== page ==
A provision of a Washington, D.C. marijuana bill that could have led to a broad crackdown on the city’s unregulated market for recreational cannabis was removed on Monday—one day before the District Council is scheduled to vote on the overall legislation it was attached to.
Activists strongly criticized the proposed measure over a component that would have punished businesses that “gift” marijuana in a manner that effectively circumvents the local prohibition on retail cannabis sales. Marijuana possession and gifting is legal under a voter-approved 2014 initiative—but there currently isn’t a regulated market and people aren’t allowed to accept any form of renumeration for gifting.
This could all change in the near future as lawmakers work to advance legislation to permit adult-use retailers once a current congressional blockade is removed. But for the time being, businesses have navigated in murky legal territory to provide access to adult consumers. The cannabis bill set to be taken up by local legislators on Tuesday originally would have specifically cracked down on those businesses before the language was removed.
D.C. Marijuana Justice (DCMJ) and other groups like We Act Radio have mounted rallies against the measure, including one event that took place on Monday just as it was reported that the language on gifting penalties was removed.
Advocates argued that criminalizing those who are filling the regulatory gap would have ultimately perpetuated the same systemic inequities that voters and lawmakers have worked to resolve by ending prohibition.
“Do the right thing, stop the hypocrisy and let’s have a racial equity lens applied to every public policy henceforth,” one speaker said at Monday’s rally, addressing legislators. “Without that, there would be massive resistance to anything that does the otherwise.”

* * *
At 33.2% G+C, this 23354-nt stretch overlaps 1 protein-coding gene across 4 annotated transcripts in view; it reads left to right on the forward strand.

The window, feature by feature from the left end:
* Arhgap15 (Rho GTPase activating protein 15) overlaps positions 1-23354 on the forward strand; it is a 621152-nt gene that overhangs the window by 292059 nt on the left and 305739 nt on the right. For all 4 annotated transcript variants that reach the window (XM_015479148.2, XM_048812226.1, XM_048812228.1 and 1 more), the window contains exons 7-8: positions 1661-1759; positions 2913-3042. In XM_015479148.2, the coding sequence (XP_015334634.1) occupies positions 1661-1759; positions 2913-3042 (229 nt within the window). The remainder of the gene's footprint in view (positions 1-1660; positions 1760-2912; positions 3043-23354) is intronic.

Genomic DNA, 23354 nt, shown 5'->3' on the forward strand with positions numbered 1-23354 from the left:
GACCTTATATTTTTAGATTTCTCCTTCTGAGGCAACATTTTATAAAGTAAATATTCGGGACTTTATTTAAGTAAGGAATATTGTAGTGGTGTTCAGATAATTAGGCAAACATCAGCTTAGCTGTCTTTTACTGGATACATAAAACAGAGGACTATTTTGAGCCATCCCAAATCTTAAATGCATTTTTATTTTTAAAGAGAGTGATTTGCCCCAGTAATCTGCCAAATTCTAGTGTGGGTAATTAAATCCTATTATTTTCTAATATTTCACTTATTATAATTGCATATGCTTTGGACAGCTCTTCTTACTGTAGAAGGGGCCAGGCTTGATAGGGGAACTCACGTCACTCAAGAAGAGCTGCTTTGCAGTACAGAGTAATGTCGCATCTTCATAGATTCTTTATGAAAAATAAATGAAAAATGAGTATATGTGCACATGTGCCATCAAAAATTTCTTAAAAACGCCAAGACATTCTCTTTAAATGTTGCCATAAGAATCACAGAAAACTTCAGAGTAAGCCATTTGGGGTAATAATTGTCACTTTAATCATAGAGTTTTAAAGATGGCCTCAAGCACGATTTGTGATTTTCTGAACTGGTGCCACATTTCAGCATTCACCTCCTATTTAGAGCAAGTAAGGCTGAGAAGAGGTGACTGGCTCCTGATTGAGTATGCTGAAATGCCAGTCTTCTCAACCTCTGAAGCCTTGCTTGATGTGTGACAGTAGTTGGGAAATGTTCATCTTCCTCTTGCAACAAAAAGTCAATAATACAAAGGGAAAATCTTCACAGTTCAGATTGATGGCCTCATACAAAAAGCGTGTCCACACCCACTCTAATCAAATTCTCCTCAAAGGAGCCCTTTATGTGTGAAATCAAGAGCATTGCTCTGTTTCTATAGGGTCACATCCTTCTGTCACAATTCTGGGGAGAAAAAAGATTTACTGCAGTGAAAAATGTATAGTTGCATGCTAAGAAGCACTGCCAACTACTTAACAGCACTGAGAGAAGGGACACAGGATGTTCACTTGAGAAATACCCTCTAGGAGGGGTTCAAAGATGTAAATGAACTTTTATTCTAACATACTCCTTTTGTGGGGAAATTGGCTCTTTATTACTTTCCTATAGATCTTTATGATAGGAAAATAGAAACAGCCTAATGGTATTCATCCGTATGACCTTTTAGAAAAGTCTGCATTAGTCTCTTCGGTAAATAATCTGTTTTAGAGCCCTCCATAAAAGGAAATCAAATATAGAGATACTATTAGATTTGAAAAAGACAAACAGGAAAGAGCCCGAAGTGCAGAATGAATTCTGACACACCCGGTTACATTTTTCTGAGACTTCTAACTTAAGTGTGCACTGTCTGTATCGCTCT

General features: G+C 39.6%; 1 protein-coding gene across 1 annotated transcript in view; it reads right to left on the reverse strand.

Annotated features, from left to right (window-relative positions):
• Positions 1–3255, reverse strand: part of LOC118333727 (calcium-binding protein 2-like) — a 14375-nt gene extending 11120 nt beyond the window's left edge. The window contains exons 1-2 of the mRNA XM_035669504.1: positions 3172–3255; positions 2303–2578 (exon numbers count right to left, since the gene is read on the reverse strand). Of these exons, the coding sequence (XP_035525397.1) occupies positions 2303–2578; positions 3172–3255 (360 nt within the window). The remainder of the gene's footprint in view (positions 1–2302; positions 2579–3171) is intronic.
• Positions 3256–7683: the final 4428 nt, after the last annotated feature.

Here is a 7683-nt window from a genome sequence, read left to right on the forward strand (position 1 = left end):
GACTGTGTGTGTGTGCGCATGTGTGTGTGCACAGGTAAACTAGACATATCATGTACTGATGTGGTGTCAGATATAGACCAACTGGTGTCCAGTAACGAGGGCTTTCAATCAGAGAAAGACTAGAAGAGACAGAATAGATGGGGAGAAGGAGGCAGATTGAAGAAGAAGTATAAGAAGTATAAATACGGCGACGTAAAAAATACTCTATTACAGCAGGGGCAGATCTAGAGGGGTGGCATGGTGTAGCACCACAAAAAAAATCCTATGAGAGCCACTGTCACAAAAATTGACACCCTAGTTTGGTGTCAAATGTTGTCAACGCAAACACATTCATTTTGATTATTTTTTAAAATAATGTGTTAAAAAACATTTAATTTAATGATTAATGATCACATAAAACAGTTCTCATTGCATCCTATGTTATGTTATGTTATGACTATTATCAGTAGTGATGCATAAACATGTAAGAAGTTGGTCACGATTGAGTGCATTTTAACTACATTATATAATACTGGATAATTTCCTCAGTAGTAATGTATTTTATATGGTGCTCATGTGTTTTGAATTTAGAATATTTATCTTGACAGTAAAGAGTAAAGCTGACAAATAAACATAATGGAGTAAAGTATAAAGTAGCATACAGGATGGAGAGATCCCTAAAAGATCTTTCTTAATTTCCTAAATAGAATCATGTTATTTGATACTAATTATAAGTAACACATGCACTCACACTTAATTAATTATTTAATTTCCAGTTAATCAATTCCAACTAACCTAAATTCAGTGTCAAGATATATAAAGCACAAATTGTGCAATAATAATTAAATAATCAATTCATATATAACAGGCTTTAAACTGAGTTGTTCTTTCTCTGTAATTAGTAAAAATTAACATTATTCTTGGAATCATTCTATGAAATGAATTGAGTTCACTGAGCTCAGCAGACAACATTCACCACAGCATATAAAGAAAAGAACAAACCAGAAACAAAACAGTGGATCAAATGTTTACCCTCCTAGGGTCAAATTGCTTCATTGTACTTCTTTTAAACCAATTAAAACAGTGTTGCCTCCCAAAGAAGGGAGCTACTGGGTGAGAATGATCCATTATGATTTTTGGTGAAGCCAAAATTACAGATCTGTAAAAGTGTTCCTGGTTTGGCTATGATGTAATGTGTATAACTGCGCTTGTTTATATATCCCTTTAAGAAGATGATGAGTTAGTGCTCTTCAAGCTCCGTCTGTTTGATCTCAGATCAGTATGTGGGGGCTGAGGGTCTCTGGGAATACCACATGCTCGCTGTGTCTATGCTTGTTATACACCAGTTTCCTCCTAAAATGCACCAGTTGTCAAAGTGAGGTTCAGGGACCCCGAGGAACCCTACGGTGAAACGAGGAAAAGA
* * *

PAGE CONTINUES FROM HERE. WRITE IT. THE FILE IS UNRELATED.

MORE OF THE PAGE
— DC Marijuana Justice💨🏛💨🏛 (@DCMJ2014) November 1, 2021
The bill does still contain separate provisions that are meant to help patients maintain their registration for medical cannabis and allow them to shop at medical dispensaries to encourage them not to make purchases in the illicit market. Mayor Muriel Bowser (D) instituted emergency policies last year to make it so patient registrations wouldn’t expire during the coronavirus public health crisis, but those expired in July, resulting in thousands of patients no longer being eligible for cannabis in the regulated, medical market.
D.C. Council Chairman Phil Mendelson (D) said that drop off from patient registration rolls means some may be going to non-regulated sources for their cannabis because of financial and logistical challenges associated with re-registering for the program. And so his proposed legislation is meant to lower barriers to accessing medical cannabis.
As introduced, however, the emergency bill would have also authorized the “revocation of licenses, sealing of premises, and fines” for businesses that are illegally selling marijuana through storefronts or delivery services. Fines would have started at $30,000 for unlicensed operators, then they could be shut down for three days. Those businesses would have been required to submit a “remediation plan” to regulators outlining how they intend to prevent future violations. Penalties also would have been set for landlords whose properties house the unregulated retailers.
According to some reports, there are currently dozens of illicit storefronts and more than 100 non-compliant delivery services operating in D.C.
Mendelson said in a memo last week that the penalties would “respond to the threats posed by illegal cannabis storefronts and delivery services.”